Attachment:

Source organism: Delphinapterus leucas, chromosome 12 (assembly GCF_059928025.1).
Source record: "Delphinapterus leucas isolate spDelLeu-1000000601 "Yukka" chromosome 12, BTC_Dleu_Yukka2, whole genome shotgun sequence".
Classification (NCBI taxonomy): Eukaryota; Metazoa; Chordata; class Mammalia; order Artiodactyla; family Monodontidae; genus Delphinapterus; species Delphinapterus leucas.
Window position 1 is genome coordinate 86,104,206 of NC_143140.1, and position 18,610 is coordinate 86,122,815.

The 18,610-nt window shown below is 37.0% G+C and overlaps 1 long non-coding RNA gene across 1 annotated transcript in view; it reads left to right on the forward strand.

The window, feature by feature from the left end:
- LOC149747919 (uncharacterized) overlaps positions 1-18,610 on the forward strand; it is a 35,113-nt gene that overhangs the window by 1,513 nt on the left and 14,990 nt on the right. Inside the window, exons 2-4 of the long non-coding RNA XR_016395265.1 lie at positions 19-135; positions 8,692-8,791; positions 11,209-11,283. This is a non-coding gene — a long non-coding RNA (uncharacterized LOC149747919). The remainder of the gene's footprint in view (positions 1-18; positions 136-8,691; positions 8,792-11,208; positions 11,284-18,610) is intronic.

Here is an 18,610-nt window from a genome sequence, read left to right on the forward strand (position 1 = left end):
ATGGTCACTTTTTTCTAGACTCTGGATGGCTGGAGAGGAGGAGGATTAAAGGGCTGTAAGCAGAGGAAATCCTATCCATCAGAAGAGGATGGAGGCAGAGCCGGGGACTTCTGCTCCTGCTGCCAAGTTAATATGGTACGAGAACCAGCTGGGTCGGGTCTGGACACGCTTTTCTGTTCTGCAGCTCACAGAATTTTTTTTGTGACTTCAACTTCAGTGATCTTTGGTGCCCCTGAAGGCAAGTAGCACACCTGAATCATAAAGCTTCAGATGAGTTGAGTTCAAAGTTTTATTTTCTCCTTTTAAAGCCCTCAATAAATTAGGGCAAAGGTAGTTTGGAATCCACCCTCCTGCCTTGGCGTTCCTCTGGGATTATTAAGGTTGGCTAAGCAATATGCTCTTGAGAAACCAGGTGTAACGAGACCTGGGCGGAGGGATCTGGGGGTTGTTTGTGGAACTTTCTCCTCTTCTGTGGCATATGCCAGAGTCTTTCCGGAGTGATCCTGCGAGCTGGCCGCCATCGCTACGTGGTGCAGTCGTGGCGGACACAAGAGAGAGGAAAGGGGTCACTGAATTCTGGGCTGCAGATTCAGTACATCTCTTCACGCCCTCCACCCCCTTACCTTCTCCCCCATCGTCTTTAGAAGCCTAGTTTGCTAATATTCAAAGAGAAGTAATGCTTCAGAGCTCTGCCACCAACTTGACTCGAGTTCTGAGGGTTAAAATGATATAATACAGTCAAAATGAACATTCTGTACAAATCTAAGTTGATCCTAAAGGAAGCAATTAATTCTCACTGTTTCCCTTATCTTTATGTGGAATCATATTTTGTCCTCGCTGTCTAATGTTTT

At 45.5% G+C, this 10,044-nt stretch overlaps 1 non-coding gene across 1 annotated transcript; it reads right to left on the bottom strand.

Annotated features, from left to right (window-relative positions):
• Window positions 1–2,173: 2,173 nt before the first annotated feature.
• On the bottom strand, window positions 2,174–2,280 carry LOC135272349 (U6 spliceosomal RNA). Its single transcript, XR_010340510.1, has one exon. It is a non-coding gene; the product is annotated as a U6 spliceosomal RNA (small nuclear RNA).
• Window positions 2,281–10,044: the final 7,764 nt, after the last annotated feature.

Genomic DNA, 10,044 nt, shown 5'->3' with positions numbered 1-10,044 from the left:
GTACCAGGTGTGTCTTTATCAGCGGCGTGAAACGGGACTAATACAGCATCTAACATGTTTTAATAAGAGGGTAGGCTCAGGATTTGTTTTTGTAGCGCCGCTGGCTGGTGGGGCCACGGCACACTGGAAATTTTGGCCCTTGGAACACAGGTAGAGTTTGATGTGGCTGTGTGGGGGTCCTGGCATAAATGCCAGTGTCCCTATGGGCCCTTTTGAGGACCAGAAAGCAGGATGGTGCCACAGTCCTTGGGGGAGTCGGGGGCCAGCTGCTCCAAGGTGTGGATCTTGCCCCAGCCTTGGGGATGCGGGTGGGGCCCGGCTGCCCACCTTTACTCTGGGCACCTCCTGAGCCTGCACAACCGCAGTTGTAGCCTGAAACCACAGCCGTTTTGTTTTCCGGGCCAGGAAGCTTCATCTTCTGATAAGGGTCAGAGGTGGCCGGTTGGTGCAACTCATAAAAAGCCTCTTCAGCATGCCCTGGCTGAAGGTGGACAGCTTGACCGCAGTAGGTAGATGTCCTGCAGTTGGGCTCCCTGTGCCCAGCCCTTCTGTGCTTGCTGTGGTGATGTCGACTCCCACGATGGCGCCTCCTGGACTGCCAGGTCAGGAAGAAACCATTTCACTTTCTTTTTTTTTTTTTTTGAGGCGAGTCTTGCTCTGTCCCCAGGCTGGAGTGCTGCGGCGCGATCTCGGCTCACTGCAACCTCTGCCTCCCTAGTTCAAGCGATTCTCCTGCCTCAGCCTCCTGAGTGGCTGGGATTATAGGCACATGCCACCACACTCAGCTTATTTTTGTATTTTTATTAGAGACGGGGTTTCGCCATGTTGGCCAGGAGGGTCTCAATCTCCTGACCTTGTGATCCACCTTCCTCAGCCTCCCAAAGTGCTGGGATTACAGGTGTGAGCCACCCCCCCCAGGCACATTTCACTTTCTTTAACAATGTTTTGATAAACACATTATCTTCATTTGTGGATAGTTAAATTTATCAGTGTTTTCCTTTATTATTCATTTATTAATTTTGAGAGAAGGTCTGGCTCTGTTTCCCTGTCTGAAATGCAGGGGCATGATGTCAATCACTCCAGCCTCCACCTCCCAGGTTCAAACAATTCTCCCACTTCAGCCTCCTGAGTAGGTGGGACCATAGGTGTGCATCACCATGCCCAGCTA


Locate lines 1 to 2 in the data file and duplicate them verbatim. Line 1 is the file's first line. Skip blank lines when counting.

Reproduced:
Source organism: Delphinapterus leucas, chromosome 12 (assembly GCF_059928025.1).
Source record: "Delphinapterus leucas isolate spDelLeu-1000000601 "Yukka" chromosome 12, BTC_Dleu_Yukka2, whole genome shotgun sequence".